A large majority of Americans do not want to talk politics with family at the Thanksgiving table.
The Axios/Ipsos survey shows 77% of respondents believe Thanksgiving celebrations are not the time or place to discuss politics with family, though 31% said they would talk about election results. The numbers differ along party lines, with 41% of Democrats saying they will talk about politics compared to 29% of Republicans.
The overwhelming majority of Americans say they don’t want to talk politics at the Thanksgiving table, according to the Axios-Ipsos Two Americas Index.
Yes, but: 41% of Democrats and 29% of Republicans said they’ll probably do it anyway.
Go deeper: https://t.co/19OoSUTqKO pic.twitter.com/cV7jx6R4Cd
— Axios (@axios) November 24, 2022
Republicans are more likely to have shared a meal with someone of a different party affiliation over the past year at 58% compared to 48% for Democrats. Three in five Americans agree with their family on most current political issues, with Republicans and Democrats equally likely to say so, Axios recorded. (RELATED: ‘We Are A Country Founded On Violence’: Joy Reid Shares Her Thanksgiving Message)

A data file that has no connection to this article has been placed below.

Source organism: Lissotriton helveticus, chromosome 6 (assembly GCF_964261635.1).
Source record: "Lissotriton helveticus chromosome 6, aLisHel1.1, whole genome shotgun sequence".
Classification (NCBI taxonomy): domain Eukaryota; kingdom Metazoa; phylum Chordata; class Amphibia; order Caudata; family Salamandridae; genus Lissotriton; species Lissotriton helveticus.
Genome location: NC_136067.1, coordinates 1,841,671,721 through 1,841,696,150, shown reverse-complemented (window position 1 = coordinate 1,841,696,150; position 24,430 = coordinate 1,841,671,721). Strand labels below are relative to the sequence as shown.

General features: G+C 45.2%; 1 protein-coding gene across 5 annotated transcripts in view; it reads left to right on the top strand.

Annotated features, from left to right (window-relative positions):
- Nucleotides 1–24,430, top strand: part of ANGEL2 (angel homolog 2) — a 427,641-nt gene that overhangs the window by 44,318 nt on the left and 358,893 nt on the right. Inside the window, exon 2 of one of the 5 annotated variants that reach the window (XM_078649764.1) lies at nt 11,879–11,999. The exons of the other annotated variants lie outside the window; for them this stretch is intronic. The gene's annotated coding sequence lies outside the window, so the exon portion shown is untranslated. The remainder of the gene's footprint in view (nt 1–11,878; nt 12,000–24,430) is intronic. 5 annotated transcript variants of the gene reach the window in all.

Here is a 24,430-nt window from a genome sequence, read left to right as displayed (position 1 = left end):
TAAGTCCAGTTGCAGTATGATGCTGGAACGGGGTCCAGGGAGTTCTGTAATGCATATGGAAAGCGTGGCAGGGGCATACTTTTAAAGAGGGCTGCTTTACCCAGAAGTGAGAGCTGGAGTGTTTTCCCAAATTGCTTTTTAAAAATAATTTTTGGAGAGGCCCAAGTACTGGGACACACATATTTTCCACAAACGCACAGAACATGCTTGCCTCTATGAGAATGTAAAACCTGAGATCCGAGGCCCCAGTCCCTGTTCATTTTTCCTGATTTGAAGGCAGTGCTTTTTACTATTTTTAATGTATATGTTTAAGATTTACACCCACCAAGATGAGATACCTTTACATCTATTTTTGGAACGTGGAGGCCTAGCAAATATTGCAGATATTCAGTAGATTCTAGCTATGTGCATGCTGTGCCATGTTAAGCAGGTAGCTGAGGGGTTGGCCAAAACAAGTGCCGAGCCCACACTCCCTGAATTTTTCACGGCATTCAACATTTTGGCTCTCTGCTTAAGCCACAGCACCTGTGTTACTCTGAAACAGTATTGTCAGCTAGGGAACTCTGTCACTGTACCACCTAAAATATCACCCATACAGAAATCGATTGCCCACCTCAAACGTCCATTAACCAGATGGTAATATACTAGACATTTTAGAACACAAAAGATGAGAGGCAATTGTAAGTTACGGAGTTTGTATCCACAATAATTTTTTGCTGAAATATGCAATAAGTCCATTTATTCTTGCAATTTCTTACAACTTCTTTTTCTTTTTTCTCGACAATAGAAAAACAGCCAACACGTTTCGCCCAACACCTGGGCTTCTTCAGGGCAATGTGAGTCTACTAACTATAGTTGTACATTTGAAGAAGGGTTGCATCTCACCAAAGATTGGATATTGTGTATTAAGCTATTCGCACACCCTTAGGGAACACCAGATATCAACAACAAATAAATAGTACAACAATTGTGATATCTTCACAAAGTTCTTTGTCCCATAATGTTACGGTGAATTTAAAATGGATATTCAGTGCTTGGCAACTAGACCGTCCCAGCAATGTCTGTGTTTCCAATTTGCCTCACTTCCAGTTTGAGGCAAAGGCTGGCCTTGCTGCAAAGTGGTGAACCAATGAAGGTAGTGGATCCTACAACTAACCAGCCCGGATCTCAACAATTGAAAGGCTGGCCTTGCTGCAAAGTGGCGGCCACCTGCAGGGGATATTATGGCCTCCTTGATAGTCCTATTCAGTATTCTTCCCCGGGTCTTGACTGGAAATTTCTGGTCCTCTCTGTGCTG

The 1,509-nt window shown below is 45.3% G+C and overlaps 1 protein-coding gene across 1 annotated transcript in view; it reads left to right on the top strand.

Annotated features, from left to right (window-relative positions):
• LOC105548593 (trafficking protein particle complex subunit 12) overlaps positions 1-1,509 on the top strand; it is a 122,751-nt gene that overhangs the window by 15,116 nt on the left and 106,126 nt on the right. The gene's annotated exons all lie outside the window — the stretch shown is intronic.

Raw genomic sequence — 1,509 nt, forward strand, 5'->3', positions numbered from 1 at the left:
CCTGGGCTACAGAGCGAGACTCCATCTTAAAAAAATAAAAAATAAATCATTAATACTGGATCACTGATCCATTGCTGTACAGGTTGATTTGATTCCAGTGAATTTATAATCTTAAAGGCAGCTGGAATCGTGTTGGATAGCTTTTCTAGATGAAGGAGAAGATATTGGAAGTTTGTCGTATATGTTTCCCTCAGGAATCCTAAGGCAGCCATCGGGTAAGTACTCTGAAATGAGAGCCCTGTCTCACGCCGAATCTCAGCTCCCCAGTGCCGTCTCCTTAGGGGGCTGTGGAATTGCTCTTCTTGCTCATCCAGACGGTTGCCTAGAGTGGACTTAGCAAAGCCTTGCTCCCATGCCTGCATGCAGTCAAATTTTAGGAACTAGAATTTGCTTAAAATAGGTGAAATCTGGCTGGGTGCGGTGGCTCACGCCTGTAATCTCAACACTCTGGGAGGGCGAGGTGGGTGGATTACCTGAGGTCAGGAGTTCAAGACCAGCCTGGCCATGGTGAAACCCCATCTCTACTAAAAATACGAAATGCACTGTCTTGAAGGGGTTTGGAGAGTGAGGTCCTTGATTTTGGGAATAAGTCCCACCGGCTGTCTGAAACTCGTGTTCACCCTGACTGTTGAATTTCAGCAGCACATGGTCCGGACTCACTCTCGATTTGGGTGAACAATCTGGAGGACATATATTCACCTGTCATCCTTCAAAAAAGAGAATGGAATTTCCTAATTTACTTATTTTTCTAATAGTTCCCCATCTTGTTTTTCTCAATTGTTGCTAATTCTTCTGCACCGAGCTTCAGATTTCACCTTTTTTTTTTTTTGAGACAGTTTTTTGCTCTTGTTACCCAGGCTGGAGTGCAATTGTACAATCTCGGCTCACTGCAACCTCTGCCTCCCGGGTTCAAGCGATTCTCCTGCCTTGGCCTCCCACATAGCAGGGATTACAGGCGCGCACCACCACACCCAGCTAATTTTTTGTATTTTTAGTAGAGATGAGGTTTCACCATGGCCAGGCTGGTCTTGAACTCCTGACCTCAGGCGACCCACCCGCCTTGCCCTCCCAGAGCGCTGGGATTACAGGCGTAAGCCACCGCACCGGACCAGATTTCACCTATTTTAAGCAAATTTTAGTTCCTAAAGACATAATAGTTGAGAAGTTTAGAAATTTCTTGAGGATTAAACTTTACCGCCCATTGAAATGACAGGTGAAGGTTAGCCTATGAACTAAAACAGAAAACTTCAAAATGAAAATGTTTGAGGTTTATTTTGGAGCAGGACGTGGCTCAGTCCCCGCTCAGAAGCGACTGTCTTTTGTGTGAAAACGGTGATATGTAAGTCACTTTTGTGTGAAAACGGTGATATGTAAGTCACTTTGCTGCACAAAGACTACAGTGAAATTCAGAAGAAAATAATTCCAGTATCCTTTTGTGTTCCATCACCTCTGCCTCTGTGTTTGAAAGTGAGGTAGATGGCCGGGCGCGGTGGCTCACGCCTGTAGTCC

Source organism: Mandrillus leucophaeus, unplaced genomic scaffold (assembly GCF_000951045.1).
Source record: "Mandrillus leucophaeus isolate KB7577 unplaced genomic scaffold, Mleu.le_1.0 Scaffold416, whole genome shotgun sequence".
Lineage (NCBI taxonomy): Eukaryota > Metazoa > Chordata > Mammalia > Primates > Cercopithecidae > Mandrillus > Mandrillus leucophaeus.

For their Thanksgiving celebration, 80% of Americans will share it with their family and 16% will not. A separate 47% will celebrate with friends versus 44% who will not, according to the poll.
The data is part of Axios/Ipsos’ broader Two Americas Index and it concludes that “Americans are largely feeling just as divided as they were before election. Relatedly, following the results of the election, Americans are roughly split on whether they feel better or worse about their fellow Americans.”
The survey was conducted between November 18-21 among a randomly drawn sample of 1,005 American adults who were interviewed online in English. It has a credibility interval of plus or minus 3.8% for all respondents, Axios/Ipsos measured.